LAMBO WOULD-BE HUMMER WOULD-BE HUMMER NOTHING QUITE PREPARES you for the LM002. At 1850mm tall it’s only 48mm shorter than me (I’m 6ft 3 inches in the old money) and it looks as if it’s been created using a chainsaw and an axe. ‘Designed’ or ‘styled’ are two words that don’t immediately spring to mind in connection with Lamborghini’s massive off-roader; it was obviously created by a team that didn’t have a French Curve between them!
Yet you can’t help but raise a faint smile when you first encounter one of these monsters, in the same way that you grimace at the blingy, chromed aggressiveness of the biggest Hummers which, incidentally, are a parallel evolutionary branch to this Italian brute. They’re the Rocky Marciano and Mike Tyson of off-roading, achieving the same results but in different ways.
The genesis of the Lamborghini LM002 dates back to the late-1970s Cheetah prototype, designed when Uncle Sam was on the lookout for a High Mobility Multi-Purpose Wheeled Vehicle or HMMWV. The winner of this design concept was AM General's legendary Humvee which morphed into the civilian Hummer.
THE GAME-CHANGERS DURING THE EARLY 70S the question being asked by puzzled owners and vendors of traditional sports cars might well have been: "Who's killing the great sporting marques of Europe?" Avoiding for a moment economic events of the time, the answer was "Nissan and the 240Z".
Nissan had built its first sports car in 1959; a bulbous, fibreglass-bodied roadster with a one-litre engine and two-tone paintwork. Compared to BMC's Sprite and the Triumph Spitfire which between them were carving up the world market for minimalist open-top machinery, Nissan's 500 sales represented a drip in the bucket. Four years later came a far more serious contender, this time aimed at the MGB and Triumph TR market.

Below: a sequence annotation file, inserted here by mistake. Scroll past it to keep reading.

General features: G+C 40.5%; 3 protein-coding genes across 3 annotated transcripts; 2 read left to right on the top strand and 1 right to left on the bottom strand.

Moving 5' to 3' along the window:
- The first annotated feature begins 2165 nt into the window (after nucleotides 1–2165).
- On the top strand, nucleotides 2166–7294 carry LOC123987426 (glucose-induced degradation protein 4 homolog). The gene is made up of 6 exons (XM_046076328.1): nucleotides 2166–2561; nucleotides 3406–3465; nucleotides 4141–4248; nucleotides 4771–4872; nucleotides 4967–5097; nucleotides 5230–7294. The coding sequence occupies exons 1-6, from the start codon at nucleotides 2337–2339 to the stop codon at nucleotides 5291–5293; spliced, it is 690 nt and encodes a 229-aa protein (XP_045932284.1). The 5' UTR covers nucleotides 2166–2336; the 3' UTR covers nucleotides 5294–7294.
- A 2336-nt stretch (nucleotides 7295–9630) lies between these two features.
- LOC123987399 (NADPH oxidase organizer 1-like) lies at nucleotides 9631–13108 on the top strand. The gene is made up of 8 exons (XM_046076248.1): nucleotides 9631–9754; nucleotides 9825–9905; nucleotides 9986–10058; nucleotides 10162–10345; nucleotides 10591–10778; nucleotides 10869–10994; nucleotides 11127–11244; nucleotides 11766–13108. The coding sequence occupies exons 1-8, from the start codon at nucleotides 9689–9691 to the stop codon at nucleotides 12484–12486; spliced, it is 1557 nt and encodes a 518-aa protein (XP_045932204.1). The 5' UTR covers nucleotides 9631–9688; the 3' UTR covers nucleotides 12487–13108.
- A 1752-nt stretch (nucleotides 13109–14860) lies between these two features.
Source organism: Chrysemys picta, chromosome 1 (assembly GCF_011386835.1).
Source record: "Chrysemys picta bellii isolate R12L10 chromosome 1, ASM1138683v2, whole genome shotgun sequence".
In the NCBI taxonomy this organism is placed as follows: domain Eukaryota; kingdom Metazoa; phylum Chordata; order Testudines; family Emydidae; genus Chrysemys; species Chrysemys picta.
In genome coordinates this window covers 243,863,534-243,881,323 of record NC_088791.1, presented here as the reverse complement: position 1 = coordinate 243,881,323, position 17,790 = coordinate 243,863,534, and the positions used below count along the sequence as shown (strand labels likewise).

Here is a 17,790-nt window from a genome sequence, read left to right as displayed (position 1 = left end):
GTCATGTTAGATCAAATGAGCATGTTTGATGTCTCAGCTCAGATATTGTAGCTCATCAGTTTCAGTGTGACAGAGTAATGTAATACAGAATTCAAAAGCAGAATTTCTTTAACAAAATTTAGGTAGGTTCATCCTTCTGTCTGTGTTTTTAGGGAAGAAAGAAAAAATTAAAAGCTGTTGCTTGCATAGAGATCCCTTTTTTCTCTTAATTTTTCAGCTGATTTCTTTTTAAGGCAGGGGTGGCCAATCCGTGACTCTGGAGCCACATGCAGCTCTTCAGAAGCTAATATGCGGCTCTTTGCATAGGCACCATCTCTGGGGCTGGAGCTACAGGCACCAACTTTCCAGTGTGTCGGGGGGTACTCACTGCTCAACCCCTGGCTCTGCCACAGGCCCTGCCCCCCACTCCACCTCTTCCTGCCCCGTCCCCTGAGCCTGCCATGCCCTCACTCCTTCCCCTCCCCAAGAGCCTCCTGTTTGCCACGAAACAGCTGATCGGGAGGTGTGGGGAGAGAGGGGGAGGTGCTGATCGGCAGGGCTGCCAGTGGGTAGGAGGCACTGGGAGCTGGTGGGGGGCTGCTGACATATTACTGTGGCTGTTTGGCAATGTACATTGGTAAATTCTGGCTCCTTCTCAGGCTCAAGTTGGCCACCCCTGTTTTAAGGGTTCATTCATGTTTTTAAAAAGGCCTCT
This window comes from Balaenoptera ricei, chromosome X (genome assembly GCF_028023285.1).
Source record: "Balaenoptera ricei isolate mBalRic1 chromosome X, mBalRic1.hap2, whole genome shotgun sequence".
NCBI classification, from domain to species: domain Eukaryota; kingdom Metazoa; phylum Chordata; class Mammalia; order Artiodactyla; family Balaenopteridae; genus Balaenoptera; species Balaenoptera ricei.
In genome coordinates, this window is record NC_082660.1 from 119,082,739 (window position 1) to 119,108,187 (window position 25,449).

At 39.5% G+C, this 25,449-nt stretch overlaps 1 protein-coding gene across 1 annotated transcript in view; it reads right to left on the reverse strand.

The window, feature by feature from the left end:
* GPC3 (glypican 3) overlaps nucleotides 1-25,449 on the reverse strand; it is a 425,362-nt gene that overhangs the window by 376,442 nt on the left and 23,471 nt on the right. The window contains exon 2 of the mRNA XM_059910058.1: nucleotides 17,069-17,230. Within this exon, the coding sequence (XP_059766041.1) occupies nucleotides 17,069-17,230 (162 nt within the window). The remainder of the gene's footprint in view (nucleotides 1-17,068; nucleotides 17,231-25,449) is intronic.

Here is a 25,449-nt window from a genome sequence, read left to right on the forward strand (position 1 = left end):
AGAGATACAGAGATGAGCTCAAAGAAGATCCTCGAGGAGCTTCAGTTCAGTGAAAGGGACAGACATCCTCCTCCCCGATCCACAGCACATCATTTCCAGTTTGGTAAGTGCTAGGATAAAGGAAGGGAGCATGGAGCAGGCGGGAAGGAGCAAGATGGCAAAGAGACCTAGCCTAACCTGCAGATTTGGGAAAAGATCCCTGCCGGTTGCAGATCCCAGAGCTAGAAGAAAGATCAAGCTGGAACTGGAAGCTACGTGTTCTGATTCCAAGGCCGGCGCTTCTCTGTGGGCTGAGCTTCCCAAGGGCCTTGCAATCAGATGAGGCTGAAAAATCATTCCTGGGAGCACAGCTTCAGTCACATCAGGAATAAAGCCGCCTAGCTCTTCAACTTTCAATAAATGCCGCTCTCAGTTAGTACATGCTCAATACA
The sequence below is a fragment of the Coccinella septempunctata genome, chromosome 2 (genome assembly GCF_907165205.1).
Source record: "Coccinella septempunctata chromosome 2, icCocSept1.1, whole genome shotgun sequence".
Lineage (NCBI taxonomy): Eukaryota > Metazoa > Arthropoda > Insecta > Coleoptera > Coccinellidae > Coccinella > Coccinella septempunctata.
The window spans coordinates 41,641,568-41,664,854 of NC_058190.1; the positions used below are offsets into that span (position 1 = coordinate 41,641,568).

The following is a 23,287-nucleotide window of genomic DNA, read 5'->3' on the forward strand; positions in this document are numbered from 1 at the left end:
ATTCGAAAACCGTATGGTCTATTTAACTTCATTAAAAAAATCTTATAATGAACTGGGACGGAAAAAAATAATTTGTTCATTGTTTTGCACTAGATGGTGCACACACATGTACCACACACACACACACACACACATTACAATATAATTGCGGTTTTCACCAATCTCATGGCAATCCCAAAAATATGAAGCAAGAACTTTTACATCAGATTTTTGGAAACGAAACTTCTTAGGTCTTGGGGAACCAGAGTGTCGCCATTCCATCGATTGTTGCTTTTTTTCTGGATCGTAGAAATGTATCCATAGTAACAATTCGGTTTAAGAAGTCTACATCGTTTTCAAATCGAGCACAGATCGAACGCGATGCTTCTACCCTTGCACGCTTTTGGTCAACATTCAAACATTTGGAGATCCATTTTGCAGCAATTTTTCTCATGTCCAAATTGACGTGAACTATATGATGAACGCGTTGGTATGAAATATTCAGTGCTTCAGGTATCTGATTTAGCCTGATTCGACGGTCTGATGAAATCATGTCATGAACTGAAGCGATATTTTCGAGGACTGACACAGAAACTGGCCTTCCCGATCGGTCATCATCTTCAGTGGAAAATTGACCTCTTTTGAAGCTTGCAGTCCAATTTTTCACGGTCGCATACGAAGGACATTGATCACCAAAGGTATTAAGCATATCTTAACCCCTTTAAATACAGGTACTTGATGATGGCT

The Datsun 1500 Fairlady combined attractive styling with adequate performance but its major point of difference was a spacious, well-equipped cockpit aimed at satisfying the American preference for sports cars that were comfortable rather than quick. A 1.6-litre version followed in 1965 but it was 1967 before Nissan addressed market demand.
BUYING RESTORED PROMISES, PROMISES. ‘Fully restored’, ‘concours standard’, ‘unmolested’, ‘original’. Alongside ‘The cheque’s in the mail’ and ‘Of course I’ll respect you in the morning’, they’re the four great lies of vehicle restoration.
Yet often there’s no intention to deceive, and most buyers are just as ignorant as sellers as to what these terms really mean or imply.
The problem is many classic car owners have a very different interpretations of these commonly used terms. For some, ‘restored’ means just like it left the factory; for others, it means something far better.
So if you were buying a ‘restored’ early Corvette, would you expect to see shiny paint underneath or overspray?
And if it was described as ‘original’, would you be disappointed with new paint and new upholstery?
These were some of the questions facing Melbourne’s Louis Rokas when he purchased his first Corvette – a 1954 roadster – in 2003.
A chance meeting at a national Corvette convention changed his life and led him down a rabbit warren of sources and knowledge.
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